Getting Started as an Entrepreneur/Market/Reaching the Customer
Reaching the Customer[edit | edit source]
Where to sell
You may have figured out who your customers are and what they like, but now you have to figure out how your product will get into their hands. That means determining where your customers buy items like yours, or how they would buy them if they could. Some of the options are:
- On the shelf of a store
- Through a distributor
- In a catalog
- Directly from a salesperson
In deciding among your options, consider how your customers will recognize the value of your product, whether the conditions will be favorable for purchasing, and what it will cost you. Direct sales methods enable you (or a salesperson working for you) to tailor the message to the individual customer and allow you to answer questions and get feedback during the sales process. But be aware: using one-on-one techniques are expensive. Catalogs and websites might be cheaper options, but they make connecting with individual customers more difficult. Your sales methods should be appropriate for the complexity of the product and the message you are trying to convey.
Products are easier to sell when consumers clearly recognize their benefits. Buyers may resist buying your product if you try to make them alter their habits. Greater convenience, lower cost, or higher quality can convince customers to change their buying behavior. In fact, some businesses are successful simply because they sell something in a different way (like Amazon.com and eBay). You should weigh the tradeoffs when you consider any distribution choice that requires the customer to think differently or take a risk.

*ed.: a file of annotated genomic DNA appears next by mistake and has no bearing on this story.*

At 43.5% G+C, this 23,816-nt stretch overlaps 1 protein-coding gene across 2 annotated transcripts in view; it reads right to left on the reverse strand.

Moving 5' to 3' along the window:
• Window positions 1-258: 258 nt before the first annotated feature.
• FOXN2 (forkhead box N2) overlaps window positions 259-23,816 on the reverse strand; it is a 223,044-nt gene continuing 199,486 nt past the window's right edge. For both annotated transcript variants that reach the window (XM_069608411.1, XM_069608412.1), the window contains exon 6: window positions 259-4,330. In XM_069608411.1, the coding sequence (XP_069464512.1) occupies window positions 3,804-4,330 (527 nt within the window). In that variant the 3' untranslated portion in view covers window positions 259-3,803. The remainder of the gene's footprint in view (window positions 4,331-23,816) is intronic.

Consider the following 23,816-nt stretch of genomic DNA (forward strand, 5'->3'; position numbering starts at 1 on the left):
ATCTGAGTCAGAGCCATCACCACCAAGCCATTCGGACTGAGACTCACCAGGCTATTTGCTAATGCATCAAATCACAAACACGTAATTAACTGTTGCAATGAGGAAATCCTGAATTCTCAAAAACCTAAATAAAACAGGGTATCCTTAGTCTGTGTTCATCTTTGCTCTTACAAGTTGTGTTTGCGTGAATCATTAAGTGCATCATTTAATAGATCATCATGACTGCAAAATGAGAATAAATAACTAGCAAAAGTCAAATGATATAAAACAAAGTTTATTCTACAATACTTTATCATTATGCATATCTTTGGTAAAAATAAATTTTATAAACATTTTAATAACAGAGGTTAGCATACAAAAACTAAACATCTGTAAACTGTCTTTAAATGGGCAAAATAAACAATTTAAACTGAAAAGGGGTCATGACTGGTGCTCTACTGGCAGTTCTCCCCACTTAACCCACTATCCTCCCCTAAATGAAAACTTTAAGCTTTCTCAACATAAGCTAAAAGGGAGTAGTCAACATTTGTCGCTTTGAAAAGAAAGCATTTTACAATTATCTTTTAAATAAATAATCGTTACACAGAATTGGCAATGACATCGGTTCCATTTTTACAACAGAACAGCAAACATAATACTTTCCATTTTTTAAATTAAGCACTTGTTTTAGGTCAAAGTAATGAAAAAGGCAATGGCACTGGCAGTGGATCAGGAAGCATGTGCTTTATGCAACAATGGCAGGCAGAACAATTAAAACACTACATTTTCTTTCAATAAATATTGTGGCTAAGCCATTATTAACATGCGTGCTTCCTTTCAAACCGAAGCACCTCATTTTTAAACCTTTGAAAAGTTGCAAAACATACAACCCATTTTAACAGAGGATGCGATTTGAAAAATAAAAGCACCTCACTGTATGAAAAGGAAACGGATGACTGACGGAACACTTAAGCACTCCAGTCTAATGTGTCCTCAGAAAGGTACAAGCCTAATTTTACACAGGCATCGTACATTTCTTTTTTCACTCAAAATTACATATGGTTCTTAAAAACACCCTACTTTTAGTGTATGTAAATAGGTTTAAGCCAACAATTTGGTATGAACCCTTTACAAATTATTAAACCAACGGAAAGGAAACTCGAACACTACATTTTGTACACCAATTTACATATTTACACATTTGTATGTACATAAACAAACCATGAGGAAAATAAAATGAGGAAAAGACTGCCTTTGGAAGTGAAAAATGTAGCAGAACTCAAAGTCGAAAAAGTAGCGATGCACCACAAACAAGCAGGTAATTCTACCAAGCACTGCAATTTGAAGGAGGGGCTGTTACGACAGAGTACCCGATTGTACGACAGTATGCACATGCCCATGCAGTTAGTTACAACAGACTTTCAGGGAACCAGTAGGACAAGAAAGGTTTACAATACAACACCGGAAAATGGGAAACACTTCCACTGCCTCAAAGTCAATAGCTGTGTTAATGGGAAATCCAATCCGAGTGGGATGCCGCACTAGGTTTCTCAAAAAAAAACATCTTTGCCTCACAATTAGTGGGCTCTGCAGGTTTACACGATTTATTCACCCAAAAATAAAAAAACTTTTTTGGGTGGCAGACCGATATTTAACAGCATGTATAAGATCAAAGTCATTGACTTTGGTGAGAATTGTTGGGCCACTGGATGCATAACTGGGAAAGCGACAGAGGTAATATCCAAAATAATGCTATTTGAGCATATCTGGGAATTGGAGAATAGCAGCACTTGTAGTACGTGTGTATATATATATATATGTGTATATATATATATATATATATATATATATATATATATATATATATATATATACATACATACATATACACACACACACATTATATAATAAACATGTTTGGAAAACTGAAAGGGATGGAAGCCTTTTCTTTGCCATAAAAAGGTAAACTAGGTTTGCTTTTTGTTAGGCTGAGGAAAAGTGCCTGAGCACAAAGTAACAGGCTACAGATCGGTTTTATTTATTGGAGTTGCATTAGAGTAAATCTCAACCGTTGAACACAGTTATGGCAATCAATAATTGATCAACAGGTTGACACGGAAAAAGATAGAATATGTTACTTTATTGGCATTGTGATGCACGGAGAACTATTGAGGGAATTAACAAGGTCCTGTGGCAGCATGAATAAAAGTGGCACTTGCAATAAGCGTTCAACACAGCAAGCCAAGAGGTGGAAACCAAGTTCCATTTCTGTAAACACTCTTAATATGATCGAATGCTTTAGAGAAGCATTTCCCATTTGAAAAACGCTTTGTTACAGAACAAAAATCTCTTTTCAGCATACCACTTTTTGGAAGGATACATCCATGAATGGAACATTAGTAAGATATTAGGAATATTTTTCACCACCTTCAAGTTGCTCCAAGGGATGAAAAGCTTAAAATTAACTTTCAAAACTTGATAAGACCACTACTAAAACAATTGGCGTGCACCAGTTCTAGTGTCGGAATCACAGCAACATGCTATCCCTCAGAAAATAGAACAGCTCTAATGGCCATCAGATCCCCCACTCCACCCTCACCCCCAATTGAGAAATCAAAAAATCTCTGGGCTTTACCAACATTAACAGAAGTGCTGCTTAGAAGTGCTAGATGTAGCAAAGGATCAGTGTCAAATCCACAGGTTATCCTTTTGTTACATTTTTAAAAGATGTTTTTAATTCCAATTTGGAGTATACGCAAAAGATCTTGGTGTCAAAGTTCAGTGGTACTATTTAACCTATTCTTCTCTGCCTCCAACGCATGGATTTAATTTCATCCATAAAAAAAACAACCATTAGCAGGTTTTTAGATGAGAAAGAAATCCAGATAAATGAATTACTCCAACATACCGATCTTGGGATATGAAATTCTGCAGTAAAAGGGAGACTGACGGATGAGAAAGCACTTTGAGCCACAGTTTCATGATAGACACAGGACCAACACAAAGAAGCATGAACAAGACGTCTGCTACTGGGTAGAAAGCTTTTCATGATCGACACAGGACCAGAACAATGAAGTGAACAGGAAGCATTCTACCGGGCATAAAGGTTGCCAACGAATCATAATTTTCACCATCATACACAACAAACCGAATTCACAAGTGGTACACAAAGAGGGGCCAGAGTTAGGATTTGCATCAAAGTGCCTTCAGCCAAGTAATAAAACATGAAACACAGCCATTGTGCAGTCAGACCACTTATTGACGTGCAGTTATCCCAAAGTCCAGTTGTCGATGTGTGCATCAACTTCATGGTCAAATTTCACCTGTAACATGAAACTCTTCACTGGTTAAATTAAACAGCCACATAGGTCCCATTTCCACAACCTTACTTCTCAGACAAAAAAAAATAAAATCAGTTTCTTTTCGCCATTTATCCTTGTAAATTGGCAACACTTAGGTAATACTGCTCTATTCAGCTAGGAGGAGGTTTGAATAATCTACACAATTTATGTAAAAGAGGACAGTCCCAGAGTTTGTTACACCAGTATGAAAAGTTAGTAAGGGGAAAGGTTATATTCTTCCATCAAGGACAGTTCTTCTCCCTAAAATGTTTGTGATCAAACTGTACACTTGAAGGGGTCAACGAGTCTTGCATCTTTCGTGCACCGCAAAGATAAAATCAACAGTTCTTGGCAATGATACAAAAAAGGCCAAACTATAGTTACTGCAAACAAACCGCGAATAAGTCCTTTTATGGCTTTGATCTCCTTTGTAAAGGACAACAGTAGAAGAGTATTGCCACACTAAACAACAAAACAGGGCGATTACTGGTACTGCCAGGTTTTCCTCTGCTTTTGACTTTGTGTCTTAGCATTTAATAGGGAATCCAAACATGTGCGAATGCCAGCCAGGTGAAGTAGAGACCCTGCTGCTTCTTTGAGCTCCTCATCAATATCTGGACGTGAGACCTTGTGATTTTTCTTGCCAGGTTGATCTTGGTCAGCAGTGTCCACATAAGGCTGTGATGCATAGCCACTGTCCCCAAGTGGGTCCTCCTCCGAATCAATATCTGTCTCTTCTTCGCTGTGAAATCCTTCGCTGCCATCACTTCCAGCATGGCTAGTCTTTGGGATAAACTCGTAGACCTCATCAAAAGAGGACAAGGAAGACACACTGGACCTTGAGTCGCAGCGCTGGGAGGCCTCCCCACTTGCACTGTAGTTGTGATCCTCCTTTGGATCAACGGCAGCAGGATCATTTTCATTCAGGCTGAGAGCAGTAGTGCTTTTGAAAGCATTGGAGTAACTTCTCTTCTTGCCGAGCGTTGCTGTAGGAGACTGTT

Links in the chain
There might be many links between you and the ultimate customer. This means you will have more than one type of customer—such as a distributor or salesperson—that you have to think about. Your product has to create value for them, too.
Examples of these links in the chain include distributors, Value Added Resellers (VARs) and Value Added Distributors (VADs), Systems Integrators (SIs), Manufacturer’s representatives, Original Equipment Manufacturers (OEMs), and strategic partners. See the glossary at the back of the book for more information on each of these middle men.
Every one of the above will want its own profits, so consider the benefits your products will gain from intermediaries. Understanding their incentives is the key to building the right relationships. You don’t want the layers to make it harder to connect with your customer. Offer intermediaries a compelling value so they will be as aggressive selling your product as you would be. Find out how you can benefit from their customer relationships and market knowledge in return.
What to charge
The price of your product is, of course, extremely important. Price too high and few will buy, price too low and you lose money. Pricing is also a form of communication between you and your customer; price it wrong, and the customer might come away with a bad impression of you and your product. Consider the following factors in pricing your product:
Willingness to pay Think about how many customers you will gain if you lower the price, or how many you will lose if you raise the price. Be careful about the distinction between “worth” and “willingness to pay.” Just because people tell you that they think the product is worth $50 doesn’t mean they’ll actually buy it at that price.
Cost To make a profit, you must charge the customer more than it costs you to make the product. That’s obvious. But also consider all of the mark-ups through the chain before the product gets to your customer. Salespeople, distributors, retail outlets, and all the other links in the chain need to make a profit too.